Pokémon Super Mystery Dungeon: Evolution? Isn’t that like, maturing quickly? [JPN vs ENG]

Time for another entry in Pokemon Super Mystery Dungeon comparisons. I have looked into some others before, which you can find listed under the comparisons page!

Today, I look at a quick reader request for Pokemon Super Mystery Dungeon:

A friend of mine told me that, in the health class scene in Pokemon Super Mystery Dungeon, the partner in the Japanese version asks the teacher if evolution is similar to sex. In the English localization, they instead compare it to puberty. Could you confirm whether this is true?

They helpfully provided the links to the dialogue in question for both English and Japanese (a big thank you for that!)

So let’s take a look:

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Fire Emblem Blazing Blade (FE7): A look at the Japanese commercial

As part of a request from a friend on twitter, I decided to look into the original Blazing Blade commercial. I translate what’s going on, an excerpt from an interview regarding the commercial, a design document, what song is playing, and some other fun tidbits.

So let’s take a look!


First, here is the commercial itself, starring former actress Maki Horikita.

And below is the translation. I try to go in order and specify what is said by the voice, and what is just text. The song is afterward. Please note the translation is also to express intent, and thus, is not completely literal.

出会い
Encounters….
仲間
Friends…
戦い
Battles…

(Voice) 仲間と一緒にどう戦うか・・・
How will you fight alongside your friends…?

成長
Growing Together…

喜び
Happy Moments…

強くなる
Becoming Stronger

(Voice) みんな、どんどん強くなる・・・
Everyone grows stronger and stronger…

別離
Partings

会えない
For the last time

(Voice) 失った仲間には、もう・・・会えない・・・
The friends who fall…we shall never see again…

(Girl): さようなら
Goodbye…

(Voice): ファイアーエムブレム烈火の剣
Fire Emblem. The Blazing Blade.

Next, the song lyrics. Title: “LIFE IS…~another story~” by Ken Hirai. Specifically, the chorus:

答えなど何処にもない
誰も教えてくれない
でも君を想うとこの胸は
何かを叫んでるそれだけは真実

There’s no answer anywhere
Nor will anyone tell me
But my heart shouts at the mere thought of you
That much is the truth I do know

Note the song cuts off before the final two characters 真実 (truth). This is the third paragraph of the song. The rest of the Japanese lyrics for the song can be found here.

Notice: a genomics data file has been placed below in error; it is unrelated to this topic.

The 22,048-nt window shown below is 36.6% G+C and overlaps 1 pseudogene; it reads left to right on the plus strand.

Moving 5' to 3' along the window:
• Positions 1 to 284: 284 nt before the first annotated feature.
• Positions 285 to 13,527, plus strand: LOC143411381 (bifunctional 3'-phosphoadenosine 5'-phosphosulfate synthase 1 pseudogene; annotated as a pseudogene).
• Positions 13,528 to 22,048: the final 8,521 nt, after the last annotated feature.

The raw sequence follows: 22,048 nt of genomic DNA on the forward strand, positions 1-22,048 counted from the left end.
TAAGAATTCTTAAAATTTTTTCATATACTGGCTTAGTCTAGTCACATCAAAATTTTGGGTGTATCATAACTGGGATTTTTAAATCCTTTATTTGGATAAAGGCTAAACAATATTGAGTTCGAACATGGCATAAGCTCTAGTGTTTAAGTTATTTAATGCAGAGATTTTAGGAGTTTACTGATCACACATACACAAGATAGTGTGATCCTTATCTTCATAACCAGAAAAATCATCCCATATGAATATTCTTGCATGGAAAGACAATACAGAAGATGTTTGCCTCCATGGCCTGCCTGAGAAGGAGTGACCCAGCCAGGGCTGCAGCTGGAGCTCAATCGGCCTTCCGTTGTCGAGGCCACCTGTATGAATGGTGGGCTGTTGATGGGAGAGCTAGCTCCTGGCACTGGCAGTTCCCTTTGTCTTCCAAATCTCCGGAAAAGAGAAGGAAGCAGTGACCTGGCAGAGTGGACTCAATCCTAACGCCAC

The song in full (or a cover of it, anyway) can be seen below. The original you will probably have to purchase:

Next is a brief excerpt from a larger interview with Tohru Narihiro from the Making of Fire Emblem 25th Anniversary book (specifically page 277).

[On expanding appeal with FE7…]

The TV commercial for Binding Blade featured a song that was reminiscent of the Shadow Dragon commercial. However, the Blazing Blade commercial had a different kind of appeal with casting Horikita Maki along with Ken Hirai’s song playing.

Narihiro: Yes. That was one of many ways we sought to widen the gates [to make the game have more widespread appeal].

It was presented with this design document:

The above document has the same flow as the final product. The minor differences are the lack of “goodbye,” as well as a slightly different word used for “parting” (they wrote “separation” instead). Another subtle difference is that it seems Kent is the character dying instead of Heath in the commercial, a tidbit I point out just a silly point later. Also, the title seems to be “A girl’s murmurs.” The music is simply “Ken Hirai~” but not what song of his, either.

This article is mostly straightforward and a reference point, so I’ll summarize any thoughts/analysis/silly trivia in bullet point format this time around:

  • From the commercial, interview, and documents, one can see that the intention was to broaden the appeal of the game by using a known actress, popular song from 2003, and a change of style in presentation among other things.
  • Most notable is how the commercial is more emotional and focuses on meeting allies, growing with them, and eventual partings via mechanics like perma death. Compare this with previous commercials that are more opera-like with an operatic flare (links provided in the interview segment above).
  • “LIFE is…~another story~” is a romantic song (as the excerpt may have implied already) by the famed Ken Hirai, so was likely used for its popular appeal rather than its literal meaning. However, the themes of friendship and bonding share similar themes to love and longing, so it helped set the intended mood beyond it simply being a popular song in 2003. The song was not written for the game, but was actually the theme for a TV drama known as Black Jack Ni Yoroshiku.
  • The final commercial featured Heath as the ally that has fallen and is being “parted with,” rather than someone so looks more like Kent in the original document. The emotional music paired with her waving him off with a “goodbye” became a bit of a joke among the fanbase, with multiple fans citing this commercial as the reason why they voted for hm on an FE7 popularity poll. They felt that bad! It’s much like how Dorcas came to fame thanks to the US commercial making him a bit of a joke.
  • Speaking of the US commercial (linked above), you can see the difference in intended marketing between the two versions. The US commercial goes with “build an army, trust nobody” as its central theme, rather than the themes of “meetings, growing, bonding, partings” that the Japanese commercial aimed for. Considering it was the debut game for the US (and west) too, it’s an interesting approach!